How to Earn Miles If Your Flight Is Cancelled

Frequent flyers know that air travel doesn't always go according to plan.

Delays due to maintenance or weather, flight cancellations, and detours can disrupt plans for hours or even days.

This can result in missed meetings, personal events, and additional downtime that you didn't expect. But there is another layer to interrupt travel that can cause a problem.

If you plan to accumulate miles, especially those that count toward elite status, delays can be challenging.

Only travel-savvy travelers know to pay attention to the correct amounts of mileage to post to their accounts after a trip.

Many people forget to accumulate miles when they reach their destination.

You may be losing a lot of forgotten miles by not following the airlines after the trip.

Especially at the end of the calendar year, it is always advisable to do a quick summary of the flights taken to make sure everything is credited correctly.

You may find that there are some flights where you could have earned more than you think.

If your travel plans change along the way, here's how to make sure you earn the miles you had in six possible scenarios.

We hope you enjoy watching this video about What Do You Do When Your Flight in Cancelled

Source: Floaterly

His flight was delayed and he was rescheduled on the same airline and route

In this case, your expected mileage balance must still post correctly.

As a precaution, keep a record of your boarding pass and ticket receipt until the miles are credited to your account.

Changes to your trip have caused you to be rescheduled on the same airline with a longer route (perhaps a different connecting city).

Since most airlines award miles based on dollars spent, you will earn the same number of redeemable miles.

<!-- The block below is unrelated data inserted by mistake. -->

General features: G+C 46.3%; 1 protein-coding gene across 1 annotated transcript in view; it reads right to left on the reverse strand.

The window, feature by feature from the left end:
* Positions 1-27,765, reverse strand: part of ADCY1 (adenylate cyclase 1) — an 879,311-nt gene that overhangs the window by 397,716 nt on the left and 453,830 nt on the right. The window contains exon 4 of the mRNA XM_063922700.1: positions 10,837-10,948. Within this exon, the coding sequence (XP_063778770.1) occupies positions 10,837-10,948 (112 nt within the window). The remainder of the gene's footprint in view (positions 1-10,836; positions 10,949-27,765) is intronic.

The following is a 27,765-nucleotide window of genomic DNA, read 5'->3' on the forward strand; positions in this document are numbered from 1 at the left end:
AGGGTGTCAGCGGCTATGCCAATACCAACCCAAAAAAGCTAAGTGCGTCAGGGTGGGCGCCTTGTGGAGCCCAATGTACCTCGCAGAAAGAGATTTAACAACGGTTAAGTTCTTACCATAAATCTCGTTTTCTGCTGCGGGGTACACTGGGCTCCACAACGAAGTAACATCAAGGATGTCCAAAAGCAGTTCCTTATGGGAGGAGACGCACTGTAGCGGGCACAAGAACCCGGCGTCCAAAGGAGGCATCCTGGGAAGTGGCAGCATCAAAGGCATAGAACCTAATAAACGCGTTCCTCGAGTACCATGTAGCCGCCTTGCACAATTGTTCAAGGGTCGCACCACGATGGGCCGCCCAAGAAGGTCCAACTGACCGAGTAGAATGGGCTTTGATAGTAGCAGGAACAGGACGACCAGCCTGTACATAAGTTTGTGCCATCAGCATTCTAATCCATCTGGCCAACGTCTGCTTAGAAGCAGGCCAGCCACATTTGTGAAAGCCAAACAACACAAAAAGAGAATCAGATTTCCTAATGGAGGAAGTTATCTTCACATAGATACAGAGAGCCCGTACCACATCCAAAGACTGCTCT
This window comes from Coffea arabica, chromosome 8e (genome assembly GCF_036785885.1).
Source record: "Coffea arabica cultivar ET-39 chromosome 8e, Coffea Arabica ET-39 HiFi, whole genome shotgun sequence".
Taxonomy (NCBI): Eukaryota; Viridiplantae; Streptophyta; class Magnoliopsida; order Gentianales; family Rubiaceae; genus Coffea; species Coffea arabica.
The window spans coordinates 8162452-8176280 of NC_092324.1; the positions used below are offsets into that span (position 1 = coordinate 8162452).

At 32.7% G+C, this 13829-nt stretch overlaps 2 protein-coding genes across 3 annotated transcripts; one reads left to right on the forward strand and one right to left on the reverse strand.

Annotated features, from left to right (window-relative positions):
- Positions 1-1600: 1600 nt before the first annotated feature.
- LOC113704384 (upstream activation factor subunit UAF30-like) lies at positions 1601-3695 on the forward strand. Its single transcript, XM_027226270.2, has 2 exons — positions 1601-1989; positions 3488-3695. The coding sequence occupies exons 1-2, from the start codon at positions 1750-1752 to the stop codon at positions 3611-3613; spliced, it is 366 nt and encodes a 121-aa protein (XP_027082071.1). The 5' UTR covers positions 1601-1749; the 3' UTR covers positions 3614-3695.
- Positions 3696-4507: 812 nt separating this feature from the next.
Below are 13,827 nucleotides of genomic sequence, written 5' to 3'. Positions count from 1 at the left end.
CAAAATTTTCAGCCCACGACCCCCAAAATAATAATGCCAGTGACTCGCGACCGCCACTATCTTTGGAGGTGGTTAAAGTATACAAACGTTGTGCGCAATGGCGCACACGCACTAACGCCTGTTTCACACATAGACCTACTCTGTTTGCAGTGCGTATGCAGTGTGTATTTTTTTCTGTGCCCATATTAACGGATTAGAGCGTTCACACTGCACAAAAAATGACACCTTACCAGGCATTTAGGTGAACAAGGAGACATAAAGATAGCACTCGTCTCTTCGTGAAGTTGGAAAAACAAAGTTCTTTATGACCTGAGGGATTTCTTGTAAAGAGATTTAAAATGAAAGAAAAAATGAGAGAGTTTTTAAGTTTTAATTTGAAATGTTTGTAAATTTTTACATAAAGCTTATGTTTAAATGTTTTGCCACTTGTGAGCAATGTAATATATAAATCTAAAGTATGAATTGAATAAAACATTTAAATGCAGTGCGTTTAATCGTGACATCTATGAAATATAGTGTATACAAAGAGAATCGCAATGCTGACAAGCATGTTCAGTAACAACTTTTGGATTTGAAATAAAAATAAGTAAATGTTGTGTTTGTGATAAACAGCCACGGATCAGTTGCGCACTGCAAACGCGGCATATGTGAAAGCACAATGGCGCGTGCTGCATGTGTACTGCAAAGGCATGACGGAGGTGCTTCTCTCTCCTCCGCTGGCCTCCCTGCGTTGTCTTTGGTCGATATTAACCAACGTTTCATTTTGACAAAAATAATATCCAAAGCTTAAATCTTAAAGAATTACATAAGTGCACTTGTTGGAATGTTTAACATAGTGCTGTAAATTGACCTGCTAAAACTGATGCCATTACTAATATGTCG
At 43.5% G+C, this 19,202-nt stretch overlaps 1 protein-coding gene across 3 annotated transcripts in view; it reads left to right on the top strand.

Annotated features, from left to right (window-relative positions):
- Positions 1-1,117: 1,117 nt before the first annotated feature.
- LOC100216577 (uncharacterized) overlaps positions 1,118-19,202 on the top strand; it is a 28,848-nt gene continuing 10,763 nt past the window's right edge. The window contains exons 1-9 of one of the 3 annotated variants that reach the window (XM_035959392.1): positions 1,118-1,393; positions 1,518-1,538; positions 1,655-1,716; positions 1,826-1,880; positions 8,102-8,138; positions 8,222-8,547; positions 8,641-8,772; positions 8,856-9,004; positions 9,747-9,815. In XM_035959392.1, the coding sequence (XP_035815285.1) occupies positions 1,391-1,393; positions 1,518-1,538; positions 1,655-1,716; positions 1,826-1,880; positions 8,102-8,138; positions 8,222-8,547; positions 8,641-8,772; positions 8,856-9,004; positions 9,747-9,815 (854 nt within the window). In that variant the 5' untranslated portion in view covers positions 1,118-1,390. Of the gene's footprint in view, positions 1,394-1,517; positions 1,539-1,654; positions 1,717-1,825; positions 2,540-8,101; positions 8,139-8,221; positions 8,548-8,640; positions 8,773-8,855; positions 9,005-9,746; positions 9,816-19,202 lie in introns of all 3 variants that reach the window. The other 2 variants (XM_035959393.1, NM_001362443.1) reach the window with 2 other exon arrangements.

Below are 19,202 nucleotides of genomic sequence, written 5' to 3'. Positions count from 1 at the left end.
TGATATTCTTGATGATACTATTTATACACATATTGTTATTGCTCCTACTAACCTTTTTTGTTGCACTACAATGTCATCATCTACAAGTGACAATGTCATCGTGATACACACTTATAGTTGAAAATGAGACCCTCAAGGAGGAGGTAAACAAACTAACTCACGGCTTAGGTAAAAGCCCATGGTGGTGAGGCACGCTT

However, if you were shipped through a different connecting city and had to fly a greater distance, you are generally eligible to earn more elite qualifying miles based on where you flew (if you are trying to achieve elite status).

Save your boarding passes and ticket receipt to ensure new routes are posted correctly. Otherwise, please contact us by email, phone, or social media to request the correct amount.

The travel changes caused him to be rescheduled on the same airline, albeit on a shorter route

This can be disappointing if you have elite qualifying miles to reach the next level of status.

In this case, the miles will likely count against the route you actually flew.

However, if you keep your boarding pass and ticket receipt, you can request “original route credit” by phone, email, or social media.

This language is important because agents won't realize you've been redirected at first until they take a closer look at the reservation.

You are still eligible to earn elite qualifying miles based on the route you originally booked.

Keeping as much of your original and new flight documentation as possible will help you earn the correct number of miles you expected to receive.

Your flight has been diverted